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So as you know, I stopped writing lengthy reviews on this site this year, keeping the blog as more of a film diary of sorts.  Lo and behold,...

Sunday, May 15, 2016

Movie Review - Dope

Dope (2015)
Starring Shameik Moore, Tony Revolori, Kiersey Clemons, Zoë Kravitz, A$AP Rocky, Keith Stanfield, and Kimberly Elise
Directed by Rick Famuyiwa
***This film is currently streaming on Netflix***

Dope starts out quite clever, amusingly smart and engaging -- there's seriously a joke about Neil de Grasse Tyson and Ice Cube that lands so humorously in the first few minutes that my hopes went sky high.  While director-screenwriter Rick Famuyiwa's flick doesn't quite maintain its momentum after some great opening moments, Dope still provides a rather unique glimpse at African American culture.

Malcolm (Shamiek Moore) is a high school senior growing up in Inglewood, CA.  Obsessed with 90s rap culture, Malcolm also finds himself getting trashed on by other students for liking "white stuff" like skateboards, comics, "TV on the Radio," getting good grades, and applying for college.  It's that last "white thing" that's prominently on Malcolm's mind when the film opens.  Desperate to head to Harvard, things are going rather swimmingly for Malcolm until he's convinced by his friends and fellow geeks Jib (Tony Revolori) and Diggy (Kiersey Clemons) to attend the birthday party of drug dealer Dom (A$AP Rocky) at a popular club.  Malcolm obliges in part because he knows that Dom's on-again/off-again girlfriend Nakia (Zoë Kravitz) will be there and Malcolm hopes to make an impression despite the fact that he's not exactly adept with the ladies.  However, the party gets raided by the police and Dom hides his stash of dope in Malcolm's backpack unbeknown to the high schooler, leading to a chaotic series of events that turns Malcolm's life upside down.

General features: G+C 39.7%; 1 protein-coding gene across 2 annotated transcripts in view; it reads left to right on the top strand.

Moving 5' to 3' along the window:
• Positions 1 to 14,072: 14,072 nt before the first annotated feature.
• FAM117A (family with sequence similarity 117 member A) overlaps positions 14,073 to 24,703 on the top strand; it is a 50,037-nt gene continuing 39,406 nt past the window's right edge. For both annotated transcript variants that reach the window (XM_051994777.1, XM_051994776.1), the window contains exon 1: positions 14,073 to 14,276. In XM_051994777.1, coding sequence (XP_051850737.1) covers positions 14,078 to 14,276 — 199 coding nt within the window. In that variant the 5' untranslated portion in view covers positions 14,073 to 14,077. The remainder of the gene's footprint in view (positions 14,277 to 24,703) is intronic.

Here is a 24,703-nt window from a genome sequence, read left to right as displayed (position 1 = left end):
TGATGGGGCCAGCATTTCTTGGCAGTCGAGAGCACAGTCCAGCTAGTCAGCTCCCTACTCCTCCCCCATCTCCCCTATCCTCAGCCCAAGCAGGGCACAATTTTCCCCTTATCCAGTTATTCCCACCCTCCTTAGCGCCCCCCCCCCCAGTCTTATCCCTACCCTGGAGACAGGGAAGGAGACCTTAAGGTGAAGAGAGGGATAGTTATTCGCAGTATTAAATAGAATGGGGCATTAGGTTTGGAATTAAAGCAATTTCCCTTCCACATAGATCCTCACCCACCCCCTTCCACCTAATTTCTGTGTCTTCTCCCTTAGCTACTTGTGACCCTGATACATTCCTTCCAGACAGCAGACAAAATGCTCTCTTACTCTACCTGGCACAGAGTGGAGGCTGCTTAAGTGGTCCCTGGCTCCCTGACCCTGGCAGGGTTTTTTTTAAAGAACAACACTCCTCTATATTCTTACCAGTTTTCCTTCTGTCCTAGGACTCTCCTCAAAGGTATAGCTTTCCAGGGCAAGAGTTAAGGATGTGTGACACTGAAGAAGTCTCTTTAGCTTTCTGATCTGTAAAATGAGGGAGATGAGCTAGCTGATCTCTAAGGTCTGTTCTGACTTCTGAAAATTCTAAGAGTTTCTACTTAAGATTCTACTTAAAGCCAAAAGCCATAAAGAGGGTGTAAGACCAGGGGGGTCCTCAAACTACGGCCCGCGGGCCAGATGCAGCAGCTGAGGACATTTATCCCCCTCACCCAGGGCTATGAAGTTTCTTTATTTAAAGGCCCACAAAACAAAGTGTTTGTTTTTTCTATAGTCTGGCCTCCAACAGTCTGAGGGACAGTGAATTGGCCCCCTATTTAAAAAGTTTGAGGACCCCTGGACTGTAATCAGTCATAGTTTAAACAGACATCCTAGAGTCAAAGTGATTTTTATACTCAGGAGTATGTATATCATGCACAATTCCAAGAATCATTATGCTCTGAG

While Dope maintains its insightful humor throughout, I could't help but think that it lost a little bit of its original point of view once Malcolm becomes an unwitting drug dealer.  Directorially, Famuyiwa always keeps things sly, both visually and story-wise, and he gets some great performances out of his three main cast members.  Shameik Moore, in particular, is a fresh-faced newcomer who more than carries the film with his exuding of both intelligence and street smarts, and Tony Revolori and Kiersey Clemons (the latter, a sassy tomboy lesbian) add authenticity to the proceedings.  Beyond this trio, however, the film finds itself teetering a little bit, unsure of whether it wants to stay based in reality or go a little over-the-top and whenever it veers towards the latter, I found myself disappointed and removed from the story.  Still, Dope's aesthetic and main performances provide a unique experience that I wish was a bit more carefully executed throughout.

The RyMickey Rating:  B-

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